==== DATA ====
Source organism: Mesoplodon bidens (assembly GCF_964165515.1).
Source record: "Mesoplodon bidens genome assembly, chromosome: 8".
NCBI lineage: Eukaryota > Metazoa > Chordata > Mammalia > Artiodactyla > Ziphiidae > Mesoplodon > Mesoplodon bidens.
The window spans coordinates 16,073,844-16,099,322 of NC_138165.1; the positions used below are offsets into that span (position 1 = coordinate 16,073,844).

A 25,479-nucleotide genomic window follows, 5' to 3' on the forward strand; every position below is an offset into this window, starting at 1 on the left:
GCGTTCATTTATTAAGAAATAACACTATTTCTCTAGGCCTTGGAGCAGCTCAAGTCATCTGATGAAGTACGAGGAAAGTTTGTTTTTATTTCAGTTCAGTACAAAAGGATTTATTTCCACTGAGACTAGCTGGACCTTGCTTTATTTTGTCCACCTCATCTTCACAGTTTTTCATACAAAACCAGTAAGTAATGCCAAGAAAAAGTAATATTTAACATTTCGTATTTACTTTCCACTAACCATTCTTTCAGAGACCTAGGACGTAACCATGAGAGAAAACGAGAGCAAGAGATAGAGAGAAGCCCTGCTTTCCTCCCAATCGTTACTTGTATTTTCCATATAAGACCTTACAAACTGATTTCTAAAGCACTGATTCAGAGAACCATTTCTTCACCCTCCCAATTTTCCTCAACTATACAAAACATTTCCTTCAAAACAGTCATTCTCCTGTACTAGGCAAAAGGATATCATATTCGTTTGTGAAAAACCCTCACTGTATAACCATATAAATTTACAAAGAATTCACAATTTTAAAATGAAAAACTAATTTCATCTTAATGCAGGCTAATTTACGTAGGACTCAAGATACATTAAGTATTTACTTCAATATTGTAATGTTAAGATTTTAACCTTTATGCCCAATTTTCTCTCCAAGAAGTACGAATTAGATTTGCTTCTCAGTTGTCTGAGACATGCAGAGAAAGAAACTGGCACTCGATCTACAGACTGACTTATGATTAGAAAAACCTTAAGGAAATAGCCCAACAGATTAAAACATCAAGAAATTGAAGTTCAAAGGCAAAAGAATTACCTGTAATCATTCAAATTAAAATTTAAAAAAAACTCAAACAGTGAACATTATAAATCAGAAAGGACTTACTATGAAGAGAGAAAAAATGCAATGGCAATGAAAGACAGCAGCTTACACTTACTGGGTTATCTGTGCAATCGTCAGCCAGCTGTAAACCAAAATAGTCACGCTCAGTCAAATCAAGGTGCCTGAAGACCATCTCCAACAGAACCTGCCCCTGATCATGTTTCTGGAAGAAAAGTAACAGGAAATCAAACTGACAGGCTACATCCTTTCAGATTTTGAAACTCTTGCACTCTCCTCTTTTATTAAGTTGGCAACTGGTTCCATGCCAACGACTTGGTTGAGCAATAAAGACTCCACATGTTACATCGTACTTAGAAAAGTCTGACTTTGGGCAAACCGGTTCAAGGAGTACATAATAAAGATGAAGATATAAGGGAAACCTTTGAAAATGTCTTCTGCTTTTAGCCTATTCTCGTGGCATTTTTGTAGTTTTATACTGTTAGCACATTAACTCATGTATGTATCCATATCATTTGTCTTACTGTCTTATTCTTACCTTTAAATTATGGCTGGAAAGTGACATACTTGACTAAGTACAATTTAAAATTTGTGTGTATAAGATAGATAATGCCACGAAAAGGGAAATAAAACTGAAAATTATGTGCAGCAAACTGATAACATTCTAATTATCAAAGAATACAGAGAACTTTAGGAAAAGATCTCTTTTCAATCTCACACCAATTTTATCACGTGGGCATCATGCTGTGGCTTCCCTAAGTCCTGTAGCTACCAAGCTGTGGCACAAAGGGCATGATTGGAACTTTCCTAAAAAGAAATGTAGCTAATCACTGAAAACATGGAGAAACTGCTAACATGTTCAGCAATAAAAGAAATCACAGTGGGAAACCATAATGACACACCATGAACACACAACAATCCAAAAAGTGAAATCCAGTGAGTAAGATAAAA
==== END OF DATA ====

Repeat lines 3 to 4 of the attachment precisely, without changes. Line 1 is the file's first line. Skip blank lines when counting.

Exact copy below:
NCBI lineage: Eukaryota > Metazoa > Chordata > Mammalia > Artiodactyla > Ziphiidae > Mesoplodon > Mesoplodon bidens.
The window spans coordinates 16,073,844-16,099,322 of NC_138165.1; the positions used below are offsets into that span (position 1 = coordinate 16,073,844).